Another tip: keep a pencil and paper handy - the dramatis personae can get a little confusing.
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on 20 October 2008
I thought it would be funny and heartfelt - not a ego driven ramble... let's just be thankful that all those women escaped!!
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on 8 March 2009
this is an absolutely brilliant book describing the real-life love-life of the writer stroke by stroke. it's ruthlessly honest to the extent that you assume the author must be mad or determined to get divorced after his wife has a read... but there is something so intriguing about a man laying his romantic triumphs and many, many failures on the line in this way that you just can't put it down. sometimes you feel sorry for him. usually you feel sorry for his girlfriends. but whatever you feel, you'll be laughing.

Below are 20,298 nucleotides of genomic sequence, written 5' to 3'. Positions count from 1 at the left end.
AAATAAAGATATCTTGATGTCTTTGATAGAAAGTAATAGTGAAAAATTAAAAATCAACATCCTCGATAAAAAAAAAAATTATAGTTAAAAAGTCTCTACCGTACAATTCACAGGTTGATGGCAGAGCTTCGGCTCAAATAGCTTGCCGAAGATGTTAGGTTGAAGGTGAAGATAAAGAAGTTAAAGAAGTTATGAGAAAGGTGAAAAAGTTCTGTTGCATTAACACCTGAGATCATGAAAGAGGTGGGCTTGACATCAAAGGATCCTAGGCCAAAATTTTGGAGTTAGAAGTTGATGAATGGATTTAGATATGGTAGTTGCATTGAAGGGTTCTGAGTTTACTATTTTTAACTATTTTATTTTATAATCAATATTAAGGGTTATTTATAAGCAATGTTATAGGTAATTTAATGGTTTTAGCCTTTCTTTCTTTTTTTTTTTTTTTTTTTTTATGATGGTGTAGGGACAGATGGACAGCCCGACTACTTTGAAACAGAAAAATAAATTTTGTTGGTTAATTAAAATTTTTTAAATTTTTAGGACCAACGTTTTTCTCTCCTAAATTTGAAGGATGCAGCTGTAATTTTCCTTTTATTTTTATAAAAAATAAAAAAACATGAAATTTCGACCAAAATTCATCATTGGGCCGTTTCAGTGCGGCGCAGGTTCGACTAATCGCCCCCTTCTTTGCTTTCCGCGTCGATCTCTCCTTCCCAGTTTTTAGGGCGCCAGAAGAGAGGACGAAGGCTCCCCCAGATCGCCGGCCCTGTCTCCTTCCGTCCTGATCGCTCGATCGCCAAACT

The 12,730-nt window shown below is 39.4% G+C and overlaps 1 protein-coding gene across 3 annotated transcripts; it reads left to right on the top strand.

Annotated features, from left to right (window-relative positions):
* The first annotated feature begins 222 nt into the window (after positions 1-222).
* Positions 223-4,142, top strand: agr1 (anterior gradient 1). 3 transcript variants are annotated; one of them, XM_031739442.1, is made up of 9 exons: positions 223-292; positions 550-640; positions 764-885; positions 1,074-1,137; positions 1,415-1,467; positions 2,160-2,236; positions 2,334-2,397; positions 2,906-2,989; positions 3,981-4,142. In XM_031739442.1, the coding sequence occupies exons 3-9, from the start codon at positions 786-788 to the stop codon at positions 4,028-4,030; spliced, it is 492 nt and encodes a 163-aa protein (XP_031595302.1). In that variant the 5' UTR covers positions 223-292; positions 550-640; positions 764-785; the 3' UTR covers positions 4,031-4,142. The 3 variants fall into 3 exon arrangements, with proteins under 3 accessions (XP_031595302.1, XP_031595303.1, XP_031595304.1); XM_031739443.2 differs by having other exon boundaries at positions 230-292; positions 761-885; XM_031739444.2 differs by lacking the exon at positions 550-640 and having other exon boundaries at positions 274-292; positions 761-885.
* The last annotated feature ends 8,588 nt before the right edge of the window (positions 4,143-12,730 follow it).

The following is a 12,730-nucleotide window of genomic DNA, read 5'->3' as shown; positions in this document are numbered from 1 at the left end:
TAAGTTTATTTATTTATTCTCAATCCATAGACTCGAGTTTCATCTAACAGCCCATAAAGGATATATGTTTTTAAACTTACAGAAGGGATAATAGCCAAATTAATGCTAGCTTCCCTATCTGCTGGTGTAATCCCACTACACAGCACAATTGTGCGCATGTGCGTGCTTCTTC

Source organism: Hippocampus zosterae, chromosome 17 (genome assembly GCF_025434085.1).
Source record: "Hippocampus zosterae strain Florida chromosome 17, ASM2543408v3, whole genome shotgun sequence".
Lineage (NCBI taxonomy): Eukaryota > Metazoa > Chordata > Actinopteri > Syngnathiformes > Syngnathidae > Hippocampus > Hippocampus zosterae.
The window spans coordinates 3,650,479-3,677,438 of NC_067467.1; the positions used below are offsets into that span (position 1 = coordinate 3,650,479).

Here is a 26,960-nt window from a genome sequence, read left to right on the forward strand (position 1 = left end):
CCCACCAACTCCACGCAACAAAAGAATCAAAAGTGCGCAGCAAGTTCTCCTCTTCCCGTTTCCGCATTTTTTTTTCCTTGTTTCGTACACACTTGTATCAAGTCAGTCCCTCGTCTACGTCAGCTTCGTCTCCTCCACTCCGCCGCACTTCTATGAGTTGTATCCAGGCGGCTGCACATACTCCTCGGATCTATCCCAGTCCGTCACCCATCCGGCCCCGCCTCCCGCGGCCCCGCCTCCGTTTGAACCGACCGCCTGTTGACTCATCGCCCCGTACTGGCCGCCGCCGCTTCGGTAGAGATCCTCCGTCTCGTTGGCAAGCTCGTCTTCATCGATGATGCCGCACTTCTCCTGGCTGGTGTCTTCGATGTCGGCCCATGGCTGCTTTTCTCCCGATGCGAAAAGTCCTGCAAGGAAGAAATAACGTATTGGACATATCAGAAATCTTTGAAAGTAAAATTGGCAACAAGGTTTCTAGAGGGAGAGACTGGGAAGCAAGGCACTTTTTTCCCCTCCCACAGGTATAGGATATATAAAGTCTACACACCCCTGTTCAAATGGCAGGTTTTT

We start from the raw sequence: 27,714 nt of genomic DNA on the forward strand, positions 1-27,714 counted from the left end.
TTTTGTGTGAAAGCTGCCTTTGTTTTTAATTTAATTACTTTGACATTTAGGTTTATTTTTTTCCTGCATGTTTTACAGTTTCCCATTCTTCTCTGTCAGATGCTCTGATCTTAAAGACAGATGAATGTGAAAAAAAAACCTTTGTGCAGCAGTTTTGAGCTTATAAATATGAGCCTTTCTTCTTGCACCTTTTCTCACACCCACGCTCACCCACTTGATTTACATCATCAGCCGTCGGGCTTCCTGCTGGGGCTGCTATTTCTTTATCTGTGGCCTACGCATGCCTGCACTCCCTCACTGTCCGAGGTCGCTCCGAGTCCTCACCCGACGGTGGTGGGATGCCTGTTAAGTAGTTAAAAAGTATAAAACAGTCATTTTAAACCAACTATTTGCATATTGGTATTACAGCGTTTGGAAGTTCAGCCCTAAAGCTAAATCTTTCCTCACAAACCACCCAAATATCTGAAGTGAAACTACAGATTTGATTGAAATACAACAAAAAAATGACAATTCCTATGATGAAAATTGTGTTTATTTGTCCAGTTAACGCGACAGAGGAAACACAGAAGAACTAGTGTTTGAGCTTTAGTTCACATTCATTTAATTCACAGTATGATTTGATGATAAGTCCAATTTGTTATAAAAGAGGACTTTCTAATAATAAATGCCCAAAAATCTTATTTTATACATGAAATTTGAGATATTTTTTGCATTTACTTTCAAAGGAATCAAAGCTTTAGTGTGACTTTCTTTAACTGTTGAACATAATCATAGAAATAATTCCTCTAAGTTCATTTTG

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on 11 March 2009
This is a essential reading for anyone who's gone out for a romantic dinner looking forward to breakfast and woken up with egg on their face.
That'll be the entire male population of the planet then. Funny, frank and at times a little too informative.
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on 16 May 2009
Anyone who doubts the truth of Mark's antics in Mr Wrong is mistaken. I know this because I was unfortunate enough to witness many of the events directly, as I had the challenging experience of house sharing with Mark over many years. It was usually hilarious if not always exactly pleasant. If you hated Girlfriend 44 you will find Mr Wrong truly revolting. If you liked Girlfriend 44 then this is the real life more extreme version and you ought to love it.